Comparing the lines over which citrus fruit moves on the Pennsylvania and the Baltimore & Ohio with the remainder of these systems, it appears that the former, being less than 15 per cent. of each system, are lines of particularly heavy freight traffic density, bearing a ratio of 365 per cent. in the case of the Pennsylvania, and 352 per cent. in the case of the Baltimore & Ohio, to the traffic density of the balance of the system. Similar ratios of passenger traffic density are 558 per cent. for the Pennsylvania, and 550 per cent. for the Baltimore & Ohio. Between Potomac Yard and Jersey City on the Pennsylvania, the freight traffic density is four times as much, and the passenger density eight times as much as on the balance of the system. The effect of heavy freight traffic density is a reduction in the operating expense per unit of traffic for the reason that a large part of the operating expenses remain constant and unaffected by the volume of traffic, and hence as traffic increases, the cost per unit decreases. About two-thirds of maintenance of way and structure expense, 43 per cent. of maintenance of equipment expenses, and a substantial proportion of transportation expenses are constant. Heavy passenger traffic density *197 produces a larger spread of expenses common to passenger and freight service, and thereby further decreases freight unit costs.

In reply to the statistical calculations offered by the petitioners, to which reference has already been made, to show that in fact the costs of transportation on these regions of the Pennsylvania and Baltimore & Ohio are heavier than on the respective systems as a whole, the defendants offered a report of the Pennsylvania Railroad to its stockholders in 1929, which, comparing the eastern region and New York zone with the system as a whole, gave figures showing that on the regions in question, operations were equally or more favorable than on the system as a whole with regard to the total number of tons carried one mile, the gross tons per train, train speed, gross tons per train hour, total cars per train, and pounds of coal per 1,000 gross ton miles.

Relying on these considerations, the argument was advanced by the defendants that the cost studies of the northern lines rest upon a basis that is merely a statistical generalization, and does not show the actual cost of moving citrus fruit; and it was insisted that if system averages are to be used at all, the gross ton mile basis of calculating costs should be adopted. On this basis, the three petitioners, according to the defendants' estimates, realized a net income of $182,838 on single line hauls in trunk line territory in 1928 and 1929, and all the carriers in central territory a net income of $91,024, or in each case, a sufficient income to provide some return on investment. These figures are in dispute, but the point need not be considered, for it is probable when the light loading and expedited service of citrus fruit are considered, that costs measured on the average gross ton-mile basis would not be as great as the cost of carrying citrus fruit.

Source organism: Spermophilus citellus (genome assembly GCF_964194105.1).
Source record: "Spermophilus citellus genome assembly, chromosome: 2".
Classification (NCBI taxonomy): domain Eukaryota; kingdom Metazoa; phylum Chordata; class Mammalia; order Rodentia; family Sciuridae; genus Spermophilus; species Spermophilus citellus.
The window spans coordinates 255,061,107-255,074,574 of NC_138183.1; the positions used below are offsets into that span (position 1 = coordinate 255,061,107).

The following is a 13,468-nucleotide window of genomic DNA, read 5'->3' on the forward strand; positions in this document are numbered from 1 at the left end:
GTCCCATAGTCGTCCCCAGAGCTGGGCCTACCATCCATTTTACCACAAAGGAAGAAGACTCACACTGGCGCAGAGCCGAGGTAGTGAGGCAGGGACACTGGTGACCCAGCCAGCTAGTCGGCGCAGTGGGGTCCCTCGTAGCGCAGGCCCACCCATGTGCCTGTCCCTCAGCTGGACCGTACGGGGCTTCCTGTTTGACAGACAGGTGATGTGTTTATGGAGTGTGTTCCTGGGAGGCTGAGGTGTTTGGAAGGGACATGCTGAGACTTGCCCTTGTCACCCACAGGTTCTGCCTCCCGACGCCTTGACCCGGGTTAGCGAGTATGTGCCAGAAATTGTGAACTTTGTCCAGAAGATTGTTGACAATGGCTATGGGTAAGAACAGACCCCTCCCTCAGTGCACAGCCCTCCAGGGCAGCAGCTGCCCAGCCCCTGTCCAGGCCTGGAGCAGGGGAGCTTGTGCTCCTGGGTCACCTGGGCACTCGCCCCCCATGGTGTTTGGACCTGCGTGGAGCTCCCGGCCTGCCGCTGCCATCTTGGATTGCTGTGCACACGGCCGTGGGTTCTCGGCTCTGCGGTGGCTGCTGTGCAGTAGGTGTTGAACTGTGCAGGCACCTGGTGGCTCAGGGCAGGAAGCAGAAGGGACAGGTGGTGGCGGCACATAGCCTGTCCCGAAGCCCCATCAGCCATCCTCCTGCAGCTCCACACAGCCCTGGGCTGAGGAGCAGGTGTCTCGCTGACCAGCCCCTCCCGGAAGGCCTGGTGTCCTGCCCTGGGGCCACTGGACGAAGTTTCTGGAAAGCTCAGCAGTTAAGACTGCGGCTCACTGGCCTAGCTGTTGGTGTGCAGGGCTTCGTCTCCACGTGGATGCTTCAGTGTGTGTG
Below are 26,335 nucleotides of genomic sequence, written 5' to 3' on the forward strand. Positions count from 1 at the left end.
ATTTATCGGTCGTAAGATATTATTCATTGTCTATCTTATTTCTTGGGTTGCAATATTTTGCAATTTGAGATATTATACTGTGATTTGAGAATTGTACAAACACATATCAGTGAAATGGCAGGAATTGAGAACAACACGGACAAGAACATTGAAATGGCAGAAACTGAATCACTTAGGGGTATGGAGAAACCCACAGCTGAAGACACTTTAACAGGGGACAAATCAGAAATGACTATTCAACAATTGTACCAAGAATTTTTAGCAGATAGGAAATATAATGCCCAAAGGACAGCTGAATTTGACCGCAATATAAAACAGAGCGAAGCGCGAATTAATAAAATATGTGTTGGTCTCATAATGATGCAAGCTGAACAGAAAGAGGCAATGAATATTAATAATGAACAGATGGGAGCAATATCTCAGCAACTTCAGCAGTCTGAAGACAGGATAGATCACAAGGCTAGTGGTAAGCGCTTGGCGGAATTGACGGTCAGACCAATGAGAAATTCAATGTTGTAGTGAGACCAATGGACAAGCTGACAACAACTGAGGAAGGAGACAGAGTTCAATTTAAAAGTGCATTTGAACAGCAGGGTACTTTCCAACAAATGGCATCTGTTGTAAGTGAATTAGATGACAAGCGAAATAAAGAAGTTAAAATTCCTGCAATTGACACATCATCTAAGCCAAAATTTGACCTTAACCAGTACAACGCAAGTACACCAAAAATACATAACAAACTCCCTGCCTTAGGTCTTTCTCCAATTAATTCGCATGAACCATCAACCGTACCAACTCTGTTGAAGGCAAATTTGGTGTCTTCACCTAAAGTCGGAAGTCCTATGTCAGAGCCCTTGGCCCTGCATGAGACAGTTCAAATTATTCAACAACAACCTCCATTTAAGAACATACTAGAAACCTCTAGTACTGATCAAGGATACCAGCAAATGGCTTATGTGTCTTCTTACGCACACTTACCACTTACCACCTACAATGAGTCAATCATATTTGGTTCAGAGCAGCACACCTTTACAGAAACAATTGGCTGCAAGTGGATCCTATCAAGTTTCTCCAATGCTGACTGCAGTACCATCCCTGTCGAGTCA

Very great emphasis is placed upon the past experience of the parties in handling the traffic, and upon the historic fact that the northern lines for a period of twenty years prior to November 9, 1928, when the Florida Case was decided, voluntarily accepted a return for their services less than the revenues which accrued to them under the divisions prescribed by the Commission. During the shipping season of 1928-1929, all northern lines in the aggregate received upon 29,193 cars in trunk-line and New England territory $62,835.90 more than they would have received under the divisions previously in force. There were substantial increases to port cities, such as New York, Philadelphia, Boston, Baltimore, and Washington, which were partially offset by substantial decreases to interior points, notably Pittsburgh and Scranton. The changes reflect differences between interior points and port cities, and to a great degree corrections of inconsistencies in the old rates and divisions noted in the Commission's report, Atlantic Coast Line R. Co. v. Arcade & A. R. Corp., 194 I. C. C. at page 737.

A similar comparison as to central territory discloses that on 8,509 cars therein in the same season, the northern carriers received $6,115.99 less under the prescribed divisions than they would have received under those previously in effect.

It is noteworthy that the Chesapeake & Ohio Railroad one of the intervening carriers claiming that the present order as to divisions is confiscatory, had a cost of only $50.01 per car on its haul from Cincinnati to Chicago in the past season, as compared with an average revenue of $67 per car. Moreover, this company had a net revenue of $8,206.41 in excess of operating expenses and taxes on all of its hauls in this season; and a net revenue of less than $5,200 would have afforded a 5¾ per cent. return.

The willingness of the northern lines to accept voluntarily the prevailing divisions on California citrus fruit is not without significance. The Pennsylvania and the New York, New Haven & Hartford Railroads accept on the movement of California oranges considerably less revenue than they receive for similar movements under the prescribed divisions on Florida citrus fruit, and it appears that if the expenses on California fruit are determined on the car-mile basis, these roads suffer even larger deficits in this respect than those of which they complain in the pending case.